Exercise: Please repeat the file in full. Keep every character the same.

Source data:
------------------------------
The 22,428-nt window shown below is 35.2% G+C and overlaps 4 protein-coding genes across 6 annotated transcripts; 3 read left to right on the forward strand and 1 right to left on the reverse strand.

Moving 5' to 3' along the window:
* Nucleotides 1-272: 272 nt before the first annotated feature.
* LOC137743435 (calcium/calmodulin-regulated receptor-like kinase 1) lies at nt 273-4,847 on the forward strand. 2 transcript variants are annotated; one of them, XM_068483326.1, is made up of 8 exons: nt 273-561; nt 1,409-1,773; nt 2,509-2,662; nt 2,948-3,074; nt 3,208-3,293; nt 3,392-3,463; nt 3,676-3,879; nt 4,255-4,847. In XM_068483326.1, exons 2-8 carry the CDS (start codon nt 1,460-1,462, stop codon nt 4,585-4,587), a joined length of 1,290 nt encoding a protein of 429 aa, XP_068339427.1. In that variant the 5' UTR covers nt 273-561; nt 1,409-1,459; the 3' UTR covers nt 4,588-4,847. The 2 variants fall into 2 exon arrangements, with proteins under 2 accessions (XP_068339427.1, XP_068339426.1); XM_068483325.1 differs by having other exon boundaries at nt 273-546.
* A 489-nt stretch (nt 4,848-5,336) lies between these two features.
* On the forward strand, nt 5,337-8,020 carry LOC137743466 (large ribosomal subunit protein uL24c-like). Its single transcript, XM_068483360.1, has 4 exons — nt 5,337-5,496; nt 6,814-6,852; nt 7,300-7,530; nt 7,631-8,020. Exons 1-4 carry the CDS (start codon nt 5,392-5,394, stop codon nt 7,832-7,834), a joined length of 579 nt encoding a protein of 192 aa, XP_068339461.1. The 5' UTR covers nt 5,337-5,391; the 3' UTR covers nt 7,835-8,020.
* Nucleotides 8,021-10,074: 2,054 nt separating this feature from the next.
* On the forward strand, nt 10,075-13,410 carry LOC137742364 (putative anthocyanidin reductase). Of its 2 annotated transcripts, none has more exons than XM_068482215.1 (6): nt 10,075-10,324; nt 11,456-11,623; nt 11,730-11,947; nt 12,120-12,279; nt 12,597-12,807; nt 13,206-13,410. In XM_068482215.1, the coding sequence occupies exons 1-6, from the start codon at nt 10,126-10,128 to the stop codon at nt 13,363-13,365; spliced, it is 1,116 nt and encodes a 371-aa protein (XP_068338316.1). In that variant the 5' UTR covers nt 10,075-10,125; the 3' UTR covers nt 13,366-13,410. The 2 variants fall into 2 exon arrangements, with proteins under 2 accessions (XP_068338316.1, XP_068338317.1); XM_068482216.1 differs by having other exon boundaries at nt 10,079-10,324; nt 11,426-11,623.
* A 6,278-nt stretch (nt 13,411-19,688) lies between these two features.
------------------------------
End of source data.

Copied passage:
The 22,428-nt window shown below is 35.2% G+C and overlaps 4 protein-coding genes across 6 annotated transcripts; 3 read left to right on the forward strand and 1 right to left on the reverse strand.

Moving 5' to 3' along the window:
* Nucleotides 1-272: 272 nt before the first annotated feature.
* LOC137743435 (calcium/calmodulin-regulated receptor-like kinase 1) lies at nt 273-4,847 on the forward strand. 2 transcript variants are annotated; one of them, XM_068483326.1, is made up of 8 exons: nt 273-561; nt 1,409-1,773; nt 2,509-2,662; nt 2,948-3,074; nt 3,208-3,293; nt 3,392-3,463; nt 3,676-3,879; nt 4,255-4,847. In XM_068483326.1, exons 2-8 carry the CDS (start codon nt 1,460-1,462, stop codon nt 4,585-4,587), a joined length of 1,290 nt encoding a protein of 429 aa, XP_068339427.1. In that variant the 5' UTR covers nt 273-561; nt 1,409-1,459; the 3' UTR covers nt 4,588-4,847. The 2 variants fall into 2 exon arrangements, with proteins under 2 accessions (XP_068339427.1, XP_068339426.1); XM_068483325.1 differs by having other exon boundaries at nt 273-546.
* A 489-nt stretch (nt 4,848-5,336) lies between these two features.
* On the forward strand, nt 5,337-8,020 carry LOC137743466 (large ribosomal subunit protein uL24c-like). Its single transcript, XM_068483360.1, has 4 exons — nt 5,337-5,496; nt 6,814-6,852; nt 7,300-7,530; nt 7,631-8,020. Exons 1-4 carry the CDS (start codon nt 5,392-5,394, stop codon nt 7,832-7,834), a joined length of 579 nt encoding a protein of 192 aa, XP_068339461.1. The 5' UTR covers nt 5,337-5,391; the 3' UTR covers nt 7,835-8,020.
* Nucleotides 8,021-10,074: 2,054 nt separating this feature from the next.
* On the forward strand, nt 10,075-13,410 carry LOC137742364 (putative anthocyanidin reductase). Of its 2 annotated transcripts, none has more exons than XM_068482215.1 (6): nt 10,075-10,324; nt 11,456-11,623; nt 11,730-11,947; nt 12,120-12,279; nt 12,597-12,807; nt 13,206-13,410. In XM_068482215.1, the coding sequence occupies exons 1-6, from the start codon at nt 10,126-10,128 to the stop codon at nt 13,363-13,365; spliced, it is 1,116 nt and encodes a 371-aa protein (XP_068338316.1). In that variant the 5' UTR covers nt 10,075-10,125; the 3' UTR covers nt 13,366-13,410. The 2 variants fall into 2 exon arrangements, with proteins under 2 accessions (XP_068338316.1, XP_068338317.1); XM_068482216.1 differs by having other exon boundaries at nt 10,079-10,324; nt 11,426-11,623.
* A 6,278-nt stretch (nt 13,411-19,688) lies between these two features.